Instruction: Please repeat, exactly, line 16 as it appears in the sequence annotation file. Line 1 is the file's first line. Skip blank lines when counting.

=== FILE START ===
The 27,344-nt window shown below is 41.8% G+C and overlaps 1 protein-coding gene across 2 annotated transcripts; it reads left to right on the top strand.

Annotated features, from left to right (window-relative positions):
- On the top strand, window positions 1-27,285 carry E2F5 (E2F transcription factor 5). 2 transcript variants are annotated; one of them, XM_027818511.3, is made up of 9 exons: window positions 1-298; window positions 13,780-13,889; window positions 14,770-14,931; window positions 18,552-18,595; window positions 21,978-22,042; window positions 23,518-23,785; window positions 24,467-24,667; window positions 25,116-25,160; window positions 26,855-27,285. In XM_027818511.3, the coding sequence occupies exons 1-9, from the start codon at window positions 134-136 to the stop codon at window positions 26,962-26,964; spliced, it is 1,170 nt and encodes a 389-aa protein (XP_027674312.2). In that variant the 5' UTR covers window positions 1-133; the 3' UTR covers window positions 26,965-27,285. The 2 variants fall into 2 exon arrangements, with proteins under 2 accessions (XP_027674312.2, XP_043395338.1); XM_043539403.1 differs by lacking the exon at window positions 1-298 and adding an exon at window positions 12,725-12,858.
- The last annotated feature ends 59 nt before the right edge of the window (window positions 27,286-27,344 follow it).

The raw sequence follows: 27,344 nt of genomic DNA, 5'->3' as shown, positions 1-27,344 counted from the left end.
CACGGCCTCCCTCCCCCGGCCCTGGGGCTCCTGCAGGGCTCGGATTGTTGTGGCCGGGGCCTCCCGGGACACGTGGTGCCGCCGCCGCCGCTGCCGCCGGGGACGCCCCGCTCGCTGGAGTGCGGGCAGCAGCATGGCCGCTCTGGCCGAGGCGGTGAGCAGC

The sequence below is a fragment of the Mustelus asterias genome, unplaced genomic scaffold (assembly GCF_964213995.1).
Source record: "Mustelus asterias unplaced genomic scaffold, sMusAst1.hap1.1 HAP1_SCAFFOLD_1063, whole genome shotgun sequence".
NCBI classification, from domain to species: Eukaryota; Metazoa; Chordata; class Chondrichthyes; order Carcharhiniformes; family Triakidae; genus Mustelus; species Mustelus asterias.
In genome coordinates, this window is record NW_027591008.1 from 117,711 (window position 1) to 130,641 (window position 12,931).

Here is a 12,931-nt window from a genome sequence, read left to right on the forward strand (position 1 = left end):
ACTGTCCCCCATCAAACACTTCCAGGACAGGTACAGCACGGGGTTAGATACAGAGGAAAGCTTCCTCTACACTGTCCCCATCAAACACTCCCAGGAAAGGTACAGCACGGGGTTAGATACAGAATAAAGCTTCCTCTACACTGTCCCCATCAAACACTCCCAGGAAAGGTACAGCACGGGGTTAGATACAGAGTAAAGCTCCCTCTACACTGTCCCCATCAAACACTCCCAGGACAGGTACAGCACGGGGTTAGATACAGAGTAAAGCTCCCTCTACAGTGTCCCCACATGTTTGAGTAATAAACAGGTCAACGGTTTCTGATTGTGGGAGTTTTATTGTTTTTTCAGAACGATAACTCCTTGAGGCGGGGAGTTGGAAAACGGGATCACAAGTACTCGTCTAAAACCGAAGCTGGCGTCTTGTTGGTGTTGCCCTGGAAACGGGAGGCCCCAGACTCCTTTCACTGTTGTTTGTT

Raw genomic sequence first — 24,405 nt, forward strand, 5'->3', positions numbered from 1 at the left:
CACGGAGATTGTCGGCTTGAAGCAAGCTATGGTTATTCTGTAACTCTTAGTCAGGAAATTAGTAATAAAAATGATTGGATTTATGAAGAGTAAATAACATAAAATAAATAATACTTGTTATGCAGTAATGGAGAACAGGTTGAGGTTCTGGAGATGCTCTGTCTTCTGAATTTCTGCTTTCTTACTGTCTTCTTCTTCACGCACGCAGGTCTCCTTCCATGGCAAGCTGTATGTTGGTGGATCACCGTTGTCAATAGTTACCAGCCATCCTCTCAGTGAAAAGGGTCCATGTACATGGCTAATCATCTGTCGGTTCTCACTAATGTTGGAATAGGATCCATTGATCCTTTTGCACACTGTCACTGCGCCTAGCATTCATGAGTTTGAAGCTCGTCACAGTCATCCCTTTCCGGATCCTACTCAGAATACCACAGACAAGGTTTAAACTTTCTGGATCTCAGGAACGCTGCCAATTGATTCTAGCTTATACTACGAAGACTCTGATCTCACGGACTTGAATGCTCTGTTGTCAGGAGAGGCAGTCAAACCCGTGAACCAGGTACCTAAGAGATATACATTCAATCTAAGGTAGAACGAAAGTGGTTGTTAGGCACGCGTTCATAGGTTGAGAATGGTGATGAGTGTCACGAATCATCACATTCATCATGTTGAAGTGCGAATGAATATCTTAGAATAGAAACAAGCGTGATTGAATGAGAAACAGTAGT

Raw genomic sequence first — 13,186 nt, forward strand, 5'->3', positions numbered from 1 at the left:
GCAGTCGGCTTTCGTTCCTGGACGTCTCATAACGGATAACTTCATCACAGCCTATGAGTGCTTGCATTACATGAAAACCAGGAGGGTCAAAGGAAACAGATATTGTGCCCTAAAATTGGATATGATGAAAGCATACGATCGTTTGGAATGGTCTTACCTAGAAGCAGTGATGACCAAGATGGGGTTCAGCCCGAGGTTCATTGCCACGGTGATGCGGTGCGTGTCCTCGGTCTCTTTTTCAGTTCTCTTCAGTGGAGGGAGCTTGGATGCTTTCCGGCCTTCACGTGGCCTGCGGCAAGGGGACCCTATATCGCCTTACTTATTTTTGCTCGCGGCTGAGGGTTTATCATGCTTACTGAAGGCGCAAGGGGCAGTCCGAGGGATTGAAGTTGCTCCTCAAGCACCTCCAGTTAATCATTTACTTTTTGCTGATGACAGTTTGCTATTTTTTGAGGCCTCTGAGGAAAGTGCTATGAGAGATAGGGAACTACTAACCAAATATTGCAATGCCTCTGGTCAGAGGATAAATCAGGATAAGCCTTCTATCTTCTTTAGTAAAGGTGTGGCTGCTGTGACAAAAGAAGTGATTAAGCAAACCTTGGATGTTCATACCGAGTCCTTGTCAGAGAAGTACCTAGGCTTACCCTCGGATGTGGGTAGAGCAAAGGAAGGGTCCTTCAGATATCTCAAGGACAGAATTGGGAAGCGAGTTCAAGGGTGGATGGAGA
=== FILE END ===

GCAGTCGGCTTTCGTTCCTGGACGTCTCATAACGGATAACTTCATCACAGCCTATGAGTGCTTGCATTACATGAAAACCAGGAGGGTCAAAGGAAACAGATATTGTGCCCTAAAATTGGATATGATGAAAGCATACGATCGTTTGGAATGGTCTTACCTAGAAGCAGTGATGACCAAGATGGGGTTCAGCCCGAGGTTCATTGCCACGGTGATGCGGTGCGTGTCCTCGGTCTCTTTTTCAGTTCTCTTCAGTGGAGGGAGCTTGGATGCTTTCCGGCCTTCACGTGGCCTGCGGCAAGGGGACCCTATATCGCCTTACTTATTTTTGCTCGCGGCTGAGGGTTTATCATGCTTACTGAAGGCGCAAGGGGCAGTCCGAGGGATTGAAGTTGCTCCTCAAGCACCTCCAGTTAATCATTTACTTTTTGCTGATGACAGTTTGCTATTTTTTGAGGCCTCTGAGGAAAGTGCTATGAGAGATAGGGAACTACTAACCAAATATTGCAATGCCTCTGGTCAGAGGATAAATCAGGATAAGCCTTCTATCTTCTTTAGTAAAGGTGTGGCTGCTGTGACAAAAGAAGTGATTAAGCAAACCTTGGATGTTCATACCGAGTCCTTGTCAGAGAAGTACCTAGGCTTACCCTCGGATGTGGGTAGAGCAAAGGAAGGGTCCTTCAGATATCTCAAGGACAGAATTGGGAAGCGAGTTCAAGGGTGGATGGAGA